I cant say for sure if it will or not. Really the best way is to just hook it up and see what happens. I do believe that radio shack (or the source) sells a packet of assorted capacitors, you might be able to find one in there. Hope this helps.<br><br>-TXT
Thank you,<br>One other question, I just got the photo receptors today from radio shack, and I was wondering if it matters what size the photo receptors are. They came in a package of five, but all different sizes.
No size doesn't matter. It just means your larger ones will be a bit more sensitive as they can gather more light than the smaller ones. If anything it means you'll just get more funky tunes from it. <br><br>-TXT
Thanks so much. BTW great instructable.
Glad to have helped, and thanks.<br><br>-TXT
is the voltage rating for the 100uf capacitor 25v? or something else
The voltage my capacitor says is 16v at 100uf.
104 capacitors are 0.1uF!
Thanks, but apparently it works with both.
Mine won't work...I put in on a breadboard and re-checked everything twice. Does it matter if 2 of the photorisistors are slightly different sizes? Are they polarized (+, -). I&nbsp;also tried what datenkrieger said and removed C2 and put in between pins 1 and 2, but still nothing. I'm using an adjustable power supply set to 9v, so it's not that. my 555 timer said LM 555CN. I'm using a 100uf cap and two caps marked '104', just like you said. The speaker is marked at 8 ohms and it makes crackly sounds when I hook it straight up to a AA battery, so that works. I'll ask my dad, but do you have any ideas?<br />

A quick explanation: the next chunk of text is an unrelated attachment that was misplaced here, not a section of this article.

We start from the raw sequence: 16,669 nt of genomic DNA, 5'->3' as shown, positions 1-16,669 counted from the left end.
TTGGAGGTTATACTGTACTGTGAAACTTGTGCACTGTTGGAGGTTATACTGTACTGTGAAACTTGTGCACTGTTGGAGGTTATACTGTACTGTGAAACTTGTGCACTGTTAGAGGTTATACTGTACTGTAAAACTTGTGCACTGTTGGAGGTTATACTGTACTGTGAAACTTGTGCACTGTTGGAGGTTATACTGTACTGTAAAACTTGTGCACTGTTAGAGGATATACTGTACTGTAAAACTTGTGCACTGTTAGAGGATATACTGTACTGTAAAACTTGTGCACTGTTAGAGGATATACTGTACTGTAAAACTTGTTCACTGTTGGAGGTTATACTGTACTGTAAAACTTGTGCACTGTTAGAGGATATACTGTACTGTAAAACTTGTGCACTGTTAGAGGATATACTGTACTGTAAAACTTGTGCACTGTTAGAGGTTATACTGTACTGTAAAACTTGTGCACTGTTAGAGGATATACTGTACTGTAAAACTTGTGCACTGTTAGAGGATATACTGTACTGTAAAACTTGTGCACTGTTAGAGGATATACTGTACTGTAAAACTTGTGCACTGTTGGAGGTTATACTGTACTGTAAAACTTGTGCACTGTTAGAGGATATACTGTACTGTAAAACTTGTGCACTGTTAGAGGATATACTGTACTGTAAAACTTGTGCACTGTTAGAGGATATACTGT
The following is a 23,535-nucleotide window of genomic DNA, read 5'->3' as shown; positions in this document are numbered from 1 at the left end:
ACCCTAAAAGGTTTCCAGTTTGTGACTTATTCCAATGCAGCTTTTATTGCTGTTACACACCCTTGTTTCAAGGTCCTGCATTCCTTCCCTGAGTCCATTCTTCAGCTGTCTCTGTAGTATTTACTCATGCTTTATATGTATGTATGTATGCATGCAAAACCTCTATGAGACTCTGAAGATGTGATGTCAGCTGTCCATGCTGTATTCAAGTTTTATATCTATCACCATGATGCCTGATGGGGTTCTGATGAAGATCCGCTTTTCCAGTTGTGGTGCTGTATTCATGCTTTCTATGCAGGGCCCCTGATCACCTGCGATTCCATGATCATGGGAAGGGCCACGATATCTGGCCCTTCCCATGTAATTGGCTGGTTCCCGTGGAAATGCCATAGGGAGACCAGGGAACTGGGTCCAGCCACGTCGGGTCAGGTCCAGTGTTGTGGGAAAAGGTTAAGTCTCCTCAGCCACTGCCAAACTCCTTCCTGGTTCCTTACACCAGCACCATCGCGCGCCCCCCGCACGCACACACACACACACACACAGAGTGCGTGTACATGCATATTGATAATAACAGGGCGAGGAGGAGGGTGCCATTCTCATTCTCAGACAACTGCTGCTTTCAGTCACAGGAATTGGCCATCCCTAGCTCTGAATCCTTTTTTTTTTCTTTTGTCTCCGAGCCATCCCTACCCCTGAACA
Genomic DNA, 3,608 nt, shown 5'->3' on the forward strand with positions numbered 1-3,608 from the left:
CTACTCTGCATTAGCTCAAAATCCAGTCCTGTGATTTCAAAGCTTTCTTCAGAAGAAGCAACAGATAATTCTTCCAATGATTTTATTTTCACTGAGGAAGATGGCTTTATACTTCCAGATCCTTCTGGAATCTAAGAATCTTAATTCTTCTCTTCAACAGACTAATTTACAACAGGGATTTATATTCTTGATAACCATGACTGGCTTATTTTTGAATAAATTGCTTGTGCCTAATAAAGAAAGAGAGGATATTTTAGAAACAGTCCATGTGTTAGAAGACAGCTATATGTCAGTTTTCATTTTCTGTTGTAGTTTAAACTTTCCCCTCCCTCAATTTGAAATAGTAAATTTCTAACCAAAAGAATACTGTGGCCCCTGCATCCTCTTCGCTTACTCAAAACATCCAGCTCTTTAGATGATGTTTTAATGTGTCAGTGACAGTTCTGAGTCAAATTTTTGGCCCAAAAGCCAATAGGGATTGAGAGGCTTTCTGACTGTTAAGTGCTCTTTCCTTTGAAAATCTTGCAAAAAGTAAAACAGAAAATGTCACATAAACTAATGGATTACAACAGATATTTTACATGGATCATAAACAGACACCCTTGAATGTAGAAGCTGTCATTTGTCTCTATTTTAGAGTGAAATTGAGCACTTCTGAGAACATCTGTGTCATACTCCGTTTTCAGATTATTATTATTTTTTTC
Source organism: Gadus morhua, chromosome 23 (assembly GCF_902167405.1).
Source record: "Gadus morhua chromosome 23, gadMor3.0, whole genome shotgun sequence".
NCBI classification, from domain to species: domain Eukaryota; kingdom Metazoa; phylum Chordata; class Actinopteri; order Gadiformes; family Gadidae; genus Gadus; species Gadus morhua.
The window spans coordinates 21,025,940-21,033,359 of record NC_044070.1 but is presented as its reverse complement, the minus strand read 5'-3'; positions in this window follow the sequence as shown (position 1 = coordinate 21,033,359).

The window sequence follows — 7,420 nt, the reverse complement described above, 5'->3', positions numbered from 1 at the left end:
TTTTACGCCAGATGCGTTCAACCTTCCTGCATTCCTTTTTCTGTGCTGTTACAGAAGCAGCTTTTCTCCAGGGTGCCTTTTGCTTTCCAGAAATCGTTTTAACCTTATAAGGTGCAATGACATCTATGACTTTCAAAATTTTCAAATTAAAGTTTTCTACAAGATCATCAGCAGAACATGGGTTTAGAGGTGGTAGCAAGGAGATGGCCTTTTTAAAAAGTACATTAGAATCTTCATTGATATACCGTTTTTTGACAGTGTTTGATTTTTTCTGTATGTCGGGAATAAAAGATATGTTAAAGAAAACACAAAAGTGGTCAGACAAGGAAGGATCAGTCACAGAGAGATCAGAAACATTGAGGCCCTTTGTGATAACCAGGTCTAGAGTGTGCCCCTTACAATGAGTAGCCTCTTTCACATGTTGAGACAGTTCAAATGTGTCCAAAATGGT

Nevermind, I got it. It turned out I&nbsp;had a bad spot on the breadboard, so I just moved everything over a bit, and still using Datenkrieger's idea, it works. I&nbsp;might need a better speaker because it really sucks with low pitch, it just makes ticking noise. Has anyone wired it up so a pair of photoresistors changes the pitch and the other pair changes the volume? It would be like a radio-wave theremin. Good instructable BTW. Thanks<br />